Rulebreakers: Billy Johnson and His Duck Explore Lettering
Billy Johnson and His Duck are Explorers is a comic by cartoonist Mathew New, running here and there online and in print since about 2011. The premise is simple; it’s exactly as the title suggests. Billy and Barrace explore your classic pulp fiction ruins, chatting together as they go. It’s simple, but not emotionally simplistic. Map to the Monkey Kingdom, a full-length issue, can be purchased very cheaply on Comixology–I recommend it–and The Hero Trials is currently serialising on Patreon. Today I want to point out two panels from the first section of the latter adventure, and how they use maverick lettering choices to draw out the moments within them.
Panels five and six, above, both feature what’s often called a lettering don’t. They each display two characters, both of whom speak; conventional wisdom tells the neophyte artist never to draw the panel so that the second speaker appears before the first. In western comics, this means that whoever speaks first should appear on the left. In the panels above, this rule is broken. Why? For atmosphere. For environmental impression. And for the elongation of time.
Jim Campbell’s lettering advice, linked above, is based on the idea of a fairly tight panel. The people in it are seen head to torso, and though they’re standing fairly far apart the panel border hews them in:
Todd Klein’s, also linked above, reproduces this assumption and also emphasises the belief that the characters will be facing each other:
New’s panels do not follow this template. In his comic, both speakers are traveling the same direction; in panel five, it’s toward the reader (for the characters it’s just “forwards”). In panel six they both face down the staircase they are on, following the flow of the narrative at large.
Because they are pointed towards something other than each other, we understand that the conversation is not a regular exchange during a purposeful meeting. These characters are travelling together; they are remarking at leisure on the events of their journey. The narrative is the journey; how they while away the walk and deal with the results of their explorations are what the reader is here to enjoy, rather than an involved plot about which they must exchange vital information. The shape of the conversation is metaphorically different, and so the literal shape of the conversation is allowed to differ: the unconventional placement of the bodies and speech is designed to evoke a feeling specific to the nature of scene. The sky is blue, the air is clean, the grass is healthy and the staircase is long. These are characters moving with a purpose, but who regularly hike for fun in areas much like this. They enjoy this environment. Time is different when you enjoy your environment.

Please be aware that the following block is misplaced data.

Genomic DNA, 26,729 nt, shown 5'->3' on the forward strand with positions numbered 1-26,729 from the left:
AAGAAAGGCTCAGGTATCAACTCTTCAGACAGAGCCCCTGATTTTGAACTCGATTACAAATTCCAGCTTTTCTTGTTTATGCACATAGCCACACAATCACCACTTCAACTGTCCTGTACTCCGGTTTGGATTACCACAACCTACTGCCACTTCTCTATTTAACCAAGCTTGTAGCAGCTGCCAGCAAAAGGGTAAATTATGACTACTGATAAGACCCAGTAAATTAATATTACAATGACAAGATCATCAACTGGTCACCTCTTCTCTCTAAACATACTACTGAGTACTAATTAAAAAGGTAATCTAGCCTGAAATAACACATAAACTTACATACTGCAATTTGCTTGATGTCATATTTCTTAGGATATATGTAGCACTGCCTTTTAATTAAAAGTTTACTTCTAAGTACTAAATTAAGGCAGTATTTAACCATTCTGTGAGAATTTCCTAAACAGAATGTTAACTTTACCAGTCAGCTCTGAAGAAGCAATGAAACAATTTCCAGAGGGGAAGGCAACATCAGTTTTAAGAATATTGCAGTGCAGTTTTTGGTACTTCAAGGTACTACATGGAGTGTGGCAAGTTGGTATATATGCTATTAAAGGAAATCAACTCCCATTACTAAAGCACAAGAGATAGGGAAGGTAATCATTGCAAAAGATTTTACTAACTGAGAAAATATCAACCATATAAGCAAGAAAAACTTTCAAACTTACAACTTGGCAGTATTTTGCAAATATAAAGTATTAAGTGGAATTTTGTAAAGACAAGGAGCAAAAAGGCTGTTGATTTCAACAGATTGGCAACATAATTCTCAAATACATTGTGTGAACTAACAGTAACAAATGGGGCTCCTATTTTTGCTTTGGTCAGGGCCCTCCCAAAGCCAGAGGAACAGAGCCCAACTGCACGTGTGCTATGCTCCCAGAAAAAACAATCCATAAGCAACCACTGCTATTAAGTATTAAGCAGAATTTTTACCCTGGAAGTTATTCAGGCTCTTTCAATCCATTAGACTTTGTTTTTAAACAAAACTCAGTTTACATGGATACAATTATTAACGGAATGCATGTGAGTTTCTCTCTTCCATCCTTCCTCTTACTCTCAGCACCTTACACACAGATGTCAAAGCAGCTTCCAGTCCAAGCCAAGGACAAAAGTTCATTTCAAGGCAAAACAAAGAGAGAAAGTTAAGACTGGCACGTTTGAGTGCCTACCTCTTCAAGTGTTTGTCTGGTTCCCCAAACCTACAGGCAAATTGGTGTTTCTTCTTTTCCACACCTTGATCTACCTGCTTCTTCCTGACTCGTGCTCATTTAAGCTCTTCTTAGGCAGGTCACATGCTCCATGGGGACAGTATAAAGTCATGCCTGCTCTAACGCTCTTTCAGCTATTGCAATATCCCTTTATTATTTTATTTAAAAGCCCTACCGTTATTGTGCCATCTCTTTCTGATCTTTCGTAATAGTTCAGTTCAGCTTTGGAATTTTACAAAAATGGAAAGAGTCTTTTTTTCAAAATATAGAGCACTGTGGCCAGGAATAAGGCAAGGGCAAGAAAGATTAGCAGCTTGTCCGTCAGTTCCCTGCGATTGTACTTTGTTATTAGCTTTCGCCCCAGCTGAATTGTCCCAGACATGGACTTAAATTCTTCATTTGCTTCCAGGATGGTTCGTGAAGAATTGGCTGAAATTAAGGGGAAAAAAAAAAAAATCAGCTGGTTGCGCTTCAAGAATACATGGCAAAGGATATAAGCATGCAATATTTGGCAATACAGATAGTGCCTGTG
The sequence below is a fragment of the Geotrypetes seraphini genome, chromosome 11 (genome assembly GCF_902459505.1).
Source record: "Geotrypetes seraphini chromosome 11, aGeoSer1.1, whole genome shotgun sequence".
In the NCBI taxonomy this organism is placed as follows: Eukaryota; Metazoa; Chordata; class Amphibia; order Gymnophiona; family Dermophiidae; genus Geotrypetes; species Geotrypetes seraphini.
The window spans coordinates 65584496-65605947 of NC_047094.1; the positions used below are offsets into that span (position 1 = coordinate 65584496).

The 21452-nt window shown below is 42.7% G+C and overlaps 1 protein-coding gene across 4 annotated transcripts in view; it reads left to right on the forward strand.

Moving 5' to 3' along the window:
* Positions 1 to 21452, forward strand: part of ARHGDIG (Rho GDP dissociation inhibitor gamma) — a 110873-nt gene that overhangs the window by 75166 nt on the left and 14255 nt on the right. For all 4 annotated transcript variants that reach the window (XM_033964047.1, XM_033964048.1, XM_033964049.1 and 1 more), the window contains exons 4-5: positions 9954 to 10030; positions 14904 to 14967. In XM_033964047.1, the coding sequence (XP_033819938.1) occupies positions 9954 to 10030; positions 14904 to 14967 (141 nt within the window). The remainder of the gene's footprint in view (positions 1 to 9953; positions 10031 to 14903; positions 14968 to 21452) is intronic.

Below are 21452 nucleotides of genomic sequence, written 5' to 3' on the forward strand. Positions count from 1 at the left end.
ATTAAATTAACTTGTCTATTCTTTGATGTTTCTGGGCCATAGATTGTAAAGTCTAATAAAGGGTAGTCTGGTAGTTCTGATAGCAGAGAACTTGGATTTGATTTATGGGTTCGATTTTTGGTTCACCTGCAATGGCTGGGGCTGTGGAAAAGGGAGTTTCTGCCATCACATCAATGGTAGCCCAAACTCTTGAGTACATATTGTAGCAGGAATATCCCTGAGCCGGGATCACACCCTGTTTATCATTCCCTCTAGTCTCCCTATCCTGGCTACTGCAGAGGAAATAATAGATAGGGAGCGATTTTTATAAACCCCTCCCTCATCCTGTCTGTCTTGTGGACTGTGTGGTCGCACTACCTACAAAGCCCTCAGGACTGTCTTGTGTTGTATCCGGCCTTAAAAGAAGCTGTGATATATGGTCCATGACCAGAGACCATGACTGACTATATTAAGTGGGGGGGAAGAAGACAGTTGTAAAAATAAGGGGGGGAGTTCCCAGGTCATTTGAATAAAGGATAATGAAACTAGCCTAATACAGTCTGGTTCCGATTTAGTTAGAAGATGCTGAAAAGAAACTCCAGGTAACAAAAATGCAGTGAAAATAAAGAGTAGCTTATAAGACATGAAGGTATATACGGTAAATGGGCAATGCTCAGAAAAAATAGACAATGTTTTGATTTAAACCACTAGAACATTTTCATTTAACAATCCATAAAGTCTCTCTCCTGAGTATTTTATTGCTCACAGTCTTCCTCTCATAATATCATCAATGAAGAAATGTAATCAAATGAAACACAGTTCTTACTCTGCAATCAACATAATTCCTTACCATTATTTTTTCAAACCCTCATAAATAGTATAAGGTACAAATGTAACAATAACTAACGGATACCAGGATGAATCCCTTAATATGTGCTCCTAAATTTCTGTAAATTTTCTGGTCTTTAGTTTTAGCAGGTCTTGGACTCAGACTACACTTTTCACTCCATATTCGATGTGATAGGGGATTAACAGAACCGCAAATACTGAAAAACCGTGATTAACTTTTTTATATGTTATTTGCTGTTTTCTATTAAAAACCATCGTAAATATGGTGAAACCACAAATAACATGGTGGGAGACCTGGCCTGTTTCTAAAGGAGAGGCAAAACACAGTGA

Placing the speaker’s text on the left whilst the speaker remains on the right, ahead on the page as he is ahead on the hike, forces more contained moment into one panel because it takes the eye on a longer trail. Top left to bottom right is a fine way to read, but back and forth means more. It evokes the pleasant freedom of talking right into the air as you look at the landscape around you, confident that your companion will either hear or yell that they didn’t, and it means the read literally takes more fractions of a second, keeping you in the moment with Billy and Barrace. There’s more literal and figurative moment set to screen than there would be if Billy were to the left, and Barrace to the right, taking their turn to speak in a comic-book mannerly fashion. It meanders, because they are. We are encouraged to move more leisurely.
Look: Arrow one, forward through the dialogue, arrows two and three down and back through Billy and his duck, arrow four down to see what Barrace has said, arrow five back up to what he’s talking about, arrow six (the purple one) off down to the next part of the story.And panel six, like so:
We’re pulled through the air, that cool blue cloudy sky, following Billy’s voice. He’s small, in the middle of a landscape so big we only see a few details; it can’t be contained within the panel. That sense of exploration and environmental embed, it’s very accurate! We look back to Barrace, trailing a little, we see how he’s managing the terrain because he’s different to Billy, he’s a duck. Different levels of ability on the obstacle course that is rewilded ruins are a real consideration, a necessary part of any relic hunting fiction. Not every body is the same. Not every adventure is as hard or as easy for everyone. That’s why we have more than one character! That’s what makes a party fun! (It’s also why Lara Croft travels alone.) Barrace’s dialogue fills up the grass, like Billy’s fills the sky–their walk together, their conversation in this big, empty environment: that is the story. That’s why we read. And the figures and the speech bubbles cup the diagonal stair so well that they pinch our eyeline neatly to it and our vision skids on down to the next panel, easy, fast.
Mathew New is a good cartoonist, and he’s better than he would be if he followed the rules just because he was told them. Rules are good, for when they’re sensible! But those times are not “always.” When it comes to lettering… Don’t be afraid to explore. Wink!